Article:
Chatfield seeks 19th term
PROSPECT — After 36 years in office, Republican Mayor Robert Chatfield is looking to secure his 19th term on Election Day.
Chatfield, 70, was first elected as mayor in 1977. Chatfield said he is running on his vast experience. He said his experience allows him to plan for the town’s future in the variety of different departments that his office oversees and solve most problems residents might have.
“Some people I know what their problem is before they even come through the door,” Chatfield said.
Chatfield is being challenged this year by two political newcomers, Democrat Louis Booth and petitioning candidate Louis Mirabelle.
Chatfield said his experience has helped him deal with severe weather problems the past few years the town had never had to deal with before. Having led the town through those storms, he added, he’s in a position to be able to plan for the town’s future needs with public works.
Chatfield said he also has the necessary experience to craft the best budget he can for the residents.
“I’ll continue watching every penny and nickel of the taxpayer as I’ve always done,” Chatfield said.
Chatfield said the majority of the taxes, 75 percent, the residents pay are to Region 16, which oversees schools in Prospect and Beacon Falls, and is out of his control.
He added the town must deal with rising costs that are also outside the town’s control, such as maintaining more roads as the town grows and keeping up with town fields as more residents use them.
In addition, Chatfield said, there are state mandates that drive the operating costs of the town up.
“Town expenses go up, whether people want to realize it or not,” Chatfield said.
Chatfield said he works to keep the cost of running the town down whenever he can.
“How do I pinch pennies? I have a 30-year-old town truck that was out plowing snow during that blizzard. That’s some good maintenance, taking care of that truck,” Chatfield said.
Another part of ensuring the financial future of the town is through economic development.
“I think we’ve only got one or two empty storefronts in town, which isn’t bad for these economic times,” Chatfield said.
If re-elected, Chatfield said, he will continue to work with businesses to bring them into town.
“When people are looking to move to Prospect they come here first and ask questions, find out what’s available,” Chatfield said.
Chatfield said he will also continue to seek economic development opportunities such as grants.
“I took on economic development myself by getting grants and bringing the waterline in when many people opposed that. Now we have water through the entire industrial park, all up around the center, all the way down Routes 68 and 69 towards Naugatuck and Waterbury. The new school is going to be able to have sprinklers in it. There’s new commercial buildings that have opened up down on Waterbury Road because of water,” Chatfield said.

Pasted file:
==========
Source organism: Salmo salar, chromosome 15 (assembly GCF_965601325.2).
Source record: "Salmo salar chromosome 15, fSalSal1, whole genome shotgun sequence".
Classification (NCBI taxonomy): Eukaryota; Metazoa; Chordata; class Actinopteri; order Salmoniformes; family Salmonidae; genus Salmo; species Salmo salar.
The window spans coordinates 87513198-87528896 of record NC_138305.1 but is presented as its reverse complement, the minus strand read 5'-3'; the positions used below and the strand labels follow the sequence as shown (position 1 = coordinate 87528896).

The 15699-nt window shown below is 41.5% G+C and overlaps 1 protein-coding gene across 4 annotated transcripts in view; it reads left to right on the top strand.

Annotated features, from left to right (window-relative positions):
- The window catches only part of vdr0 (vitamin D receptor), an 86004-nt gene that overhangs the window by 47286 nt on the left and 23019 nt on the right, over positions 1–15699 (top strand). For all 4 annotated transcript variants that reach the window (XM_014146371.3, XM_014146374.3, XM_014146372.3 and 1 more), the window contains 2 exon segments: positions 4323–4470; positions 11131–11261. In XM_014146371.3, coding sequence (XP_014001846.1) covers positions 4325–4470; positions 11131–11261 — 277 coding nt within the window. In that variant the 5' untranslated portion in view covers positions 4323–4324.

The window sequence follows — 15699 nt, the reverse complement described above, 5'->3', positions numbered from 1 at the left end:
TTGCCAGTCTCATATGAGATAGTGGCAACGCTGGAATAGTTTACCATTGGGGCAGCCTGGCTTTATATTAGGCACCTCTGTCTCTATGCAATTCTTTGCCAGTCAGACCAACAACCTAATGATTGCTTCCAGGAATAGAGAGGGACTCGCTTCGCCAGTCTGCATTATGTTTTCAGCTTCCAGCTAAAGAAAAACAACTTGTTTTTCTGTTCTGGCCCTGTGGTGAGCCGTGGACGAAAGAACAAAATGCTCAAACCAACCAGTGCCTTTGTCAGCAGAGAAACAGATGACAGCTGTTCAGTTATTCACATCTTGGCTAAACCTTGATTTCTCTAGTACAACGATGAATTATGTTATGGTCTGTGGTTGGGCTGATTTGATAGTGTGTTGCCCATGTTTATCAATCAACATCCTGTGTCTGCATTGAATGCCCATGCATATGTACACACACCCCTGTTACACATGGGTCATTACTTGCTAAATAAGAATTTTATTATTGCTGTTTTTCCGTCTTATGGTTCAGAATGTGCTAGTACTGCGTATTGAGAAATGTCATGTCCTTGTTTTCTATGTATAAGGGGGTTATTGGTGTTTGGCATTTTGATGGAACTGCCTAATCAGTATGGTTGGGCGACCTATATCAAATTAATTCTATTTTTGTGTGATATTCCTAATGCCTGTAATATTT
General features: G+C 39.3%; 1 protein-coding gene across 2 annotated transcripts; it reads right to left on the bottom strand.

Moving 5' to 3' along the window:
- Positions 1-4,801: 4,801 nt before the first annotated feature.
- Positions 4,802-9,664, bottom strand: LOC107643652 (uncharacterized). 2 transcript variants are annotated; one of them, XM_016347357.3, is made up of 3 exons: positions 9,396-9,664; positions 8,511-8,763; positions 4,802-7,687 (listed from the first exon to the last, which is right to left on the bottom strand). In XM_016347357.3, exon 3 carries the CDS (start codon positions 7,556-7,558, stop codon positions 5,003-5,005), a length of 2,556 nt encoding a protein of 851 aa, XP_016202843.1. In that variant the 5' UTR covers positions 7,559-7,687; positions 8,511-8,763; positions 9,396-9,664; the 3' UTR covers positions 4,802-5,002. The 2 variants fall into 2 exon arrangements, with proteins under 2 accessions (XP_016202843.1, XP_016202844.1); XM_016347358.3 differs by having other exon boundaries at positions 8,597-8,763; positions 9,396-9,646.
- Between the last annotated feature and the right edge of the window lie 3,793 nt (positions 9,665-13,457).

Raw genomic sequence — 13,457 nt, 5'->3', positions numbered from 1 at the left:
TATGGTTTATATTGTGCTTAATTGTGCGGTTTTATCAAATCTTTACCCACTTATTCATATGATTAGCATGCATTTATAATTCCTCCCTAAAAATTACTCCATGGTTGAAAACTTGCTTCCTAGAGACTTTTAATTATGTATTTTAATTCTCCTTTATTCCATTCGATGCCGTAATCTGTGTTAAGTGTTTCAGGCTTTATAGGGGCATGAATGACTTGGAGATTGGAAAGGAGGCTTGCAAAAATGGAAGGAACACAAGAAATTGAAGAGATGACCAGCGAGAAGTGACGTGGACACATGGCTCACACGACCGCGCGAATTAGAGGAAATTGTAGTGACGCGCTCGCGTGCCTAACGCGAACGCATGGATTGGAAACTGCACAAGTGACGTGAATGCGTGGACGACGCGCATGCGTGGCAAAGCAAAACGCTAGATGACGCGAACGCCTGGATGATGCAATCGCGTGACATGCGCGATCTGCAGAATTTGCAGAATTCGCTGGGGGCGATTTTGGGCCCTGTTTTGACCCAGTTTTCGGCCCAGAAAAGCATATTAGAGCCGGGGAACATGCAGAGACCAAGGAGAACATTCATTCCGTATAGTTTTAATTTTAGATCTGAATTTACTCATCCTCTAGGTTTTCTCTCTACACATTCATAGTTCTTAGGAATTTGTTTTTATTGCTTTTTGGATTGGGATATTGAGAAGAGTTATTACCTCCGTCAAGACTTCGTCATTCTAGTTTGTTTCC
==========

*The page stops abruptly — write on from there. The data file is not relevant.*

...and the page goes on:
Chatfield said he’s interest in politics was sparked at a young age.
“I worked a lot of little part time jobs in the late ‘50s and early ‘60s. The first one was Prospect Hardware. The first selectman at the time, George Cipriano, ran Prospect Hardware and I think that’s where I got the bug, so to speak,” Chatfield said.
Chatfield spent four years in the Air Force, retiring in October 1965. Other than those years, he has lived his whole life in Prospect.
Shortly after leaving the Air Force, Chatfield joined the Prospect Fire Department and was the chief from 2000 until 2008. He currently holds the rank of day commander.
If re-elected, Chatfield said his plans include finishing the second phase of the reconstruction of Scott Road, doing what he can to continue the work on the new elementary school and working to improve the parks.
One of the lessons Chatfield said he’s learned over the years as mayor is that not everything can be fixed immediately, if at all.
“Sometimes you can’t always solve a problem. For example property line disputes or trees on property are civil matters and people will come here thinking I can waive a magic wand, and that doesn’t happen. And some things take money, some things I can fix right away, some things I can fix with a phone call, and sometimes people have to wait years and years to have their road rebuilt,” Chatfield said.
Regardless of the difficulty of the problems Chatfield said if re-elected he will be in the office each morning to face them.
“Availability is a big part of this job. Being here early in the morning is a big part. I’m here at 5 a.m. If the town’s waking up, I’m awake already. It’s a fulltime job,” Chatfield said. “I’ll continue working for the people of all ages and being fair to the people.”